Child is ọmọ in Yoruba.Grandchildren is Ọmọ ọmọ.My granddaughters (my ọmọ ọmọ) came visiting last week…
As she greeted Iya Oyo by kneeling down on both knees, the young woman looked worried…
Another painting that I just extracted from my garage is this dark work.
There is an interesting story behind it.
In the year 2000 or 2001, the British Museum invited me to give a lecture as part of the ceremonies held in commemoration of the 50th anniversary of the coronation of Queen Elizabeth II, and also to mark the completion of the Great Court built as an extension of the main museum building. They wanted me to address the body as my topic.
WHO IS GUILTY?
Iya Oyo was smiling. That was frightening. I knew I was in great trouble.
Iya Oyo never smiled. When she looked like she was smiling, trouble was brewing, and the only one that trouble could brew for that quiet evening was me.
The only way I knew she was smiling was because I turned and looked at her as she tapped her pipe on the arms of the seat on which she reclined with my grandfather, who was still quietly smoking his pipe.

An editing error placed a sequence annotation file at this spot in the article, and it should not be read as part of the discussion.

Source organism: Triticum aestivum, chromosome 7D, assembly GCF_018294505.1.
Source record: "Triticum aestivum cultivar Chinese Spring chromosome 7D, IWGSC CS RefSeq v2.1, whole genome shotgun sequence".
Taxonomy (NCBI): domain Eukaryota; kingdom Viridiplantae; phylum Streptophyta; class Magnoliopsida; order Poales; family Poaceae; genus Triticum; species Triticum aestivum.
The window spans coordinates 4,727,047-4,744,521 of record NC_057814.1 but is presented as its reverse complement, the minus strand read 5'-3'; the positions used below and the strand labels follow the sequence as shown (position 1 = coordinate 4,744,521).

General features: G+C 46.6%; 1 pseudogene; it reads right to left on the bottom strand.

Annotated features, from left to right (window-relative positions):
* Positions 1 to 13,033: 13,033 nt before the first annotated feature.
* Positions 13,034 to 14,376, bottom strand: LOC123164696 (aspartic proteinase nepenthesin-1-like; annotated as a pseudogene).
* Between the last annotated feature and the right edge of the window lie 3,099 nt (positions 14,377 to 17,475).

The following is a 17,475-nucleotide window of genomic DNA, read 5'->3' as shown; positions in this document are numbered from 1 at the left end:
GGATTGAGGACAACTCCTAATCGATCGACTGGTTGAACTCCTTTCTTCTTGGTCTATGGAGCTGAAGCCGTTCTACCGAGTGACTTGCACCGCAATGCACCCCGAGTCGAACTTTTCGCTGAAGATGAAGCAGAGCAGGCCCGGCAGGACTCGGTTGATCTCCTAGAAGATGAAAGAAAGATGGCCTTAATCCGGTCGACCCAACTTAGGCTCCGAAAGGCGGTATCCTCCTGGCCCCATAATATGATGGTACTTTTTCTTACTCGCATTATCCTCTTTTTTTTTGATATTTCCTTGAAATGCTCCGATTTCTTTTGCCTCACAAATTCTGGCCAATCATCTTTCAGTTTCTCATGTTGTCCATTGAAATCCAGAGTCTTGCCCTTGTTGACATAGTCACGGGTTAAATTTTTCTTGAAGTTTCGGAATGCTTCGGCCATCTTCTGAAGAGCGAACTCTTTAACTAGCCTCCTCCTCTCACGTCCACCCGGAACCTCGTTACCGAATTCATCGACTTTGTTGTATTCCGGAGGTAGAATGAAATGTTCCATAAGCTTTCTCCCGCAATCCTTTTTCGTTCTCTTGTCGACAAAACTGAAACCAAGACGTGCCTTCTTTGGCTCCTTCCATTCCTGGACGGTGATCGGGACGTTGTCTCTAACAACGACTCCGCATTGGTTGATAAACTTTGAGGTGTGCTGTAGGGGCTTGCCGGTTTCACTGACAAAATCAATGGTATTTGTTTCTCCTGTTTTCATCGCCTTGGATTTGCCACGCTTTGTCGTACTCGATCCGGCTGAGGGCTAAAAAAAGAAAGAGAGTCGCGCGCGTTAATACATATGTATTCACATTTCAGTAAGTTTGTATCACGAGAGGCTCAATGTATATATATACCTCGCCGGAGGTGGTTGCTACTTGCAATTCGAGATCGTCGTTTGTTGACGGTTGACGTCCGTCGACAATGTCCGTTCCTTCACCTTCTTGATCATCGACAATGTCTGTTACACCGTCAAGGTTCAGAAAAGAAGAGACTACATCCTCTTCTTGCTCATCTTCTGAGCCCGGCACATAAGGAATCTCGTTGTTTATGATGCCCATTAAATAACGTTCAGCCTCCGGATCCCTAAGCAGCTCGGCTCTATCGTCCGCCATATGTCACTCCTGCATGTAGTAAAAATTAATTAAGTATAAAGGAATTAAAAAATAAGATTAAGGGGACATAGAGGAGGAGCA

THE YAM FARMER WHO LOVES PIZZA
The naira is getting weaker daily and the poor man is suffering.
The problem of the Nigeria naira/dollar exchange crisis seems to me like this: a farmer produces yam tubers worth $1 a day, but has cultivated a taste for imported pizza worth $10 a day.
The farmer can do two things: curb his taste for pizza and learn to enjoy his yams, so he stops ordering pizza from Pizza Hut; or produce ten times the number of tubers of yam to support his taste for pizza.
This birthday gift came well after my birthday. It has my name emblazoned on it. As I wore it, I recalled the conversation with Iya Oyo and Baba Oyo that evening they explained the meaning of my name, Moyo, which literally means “I rejoice.” It is part of a longer name Moyòsọ́rẹtíolúwápèsèfúnmi.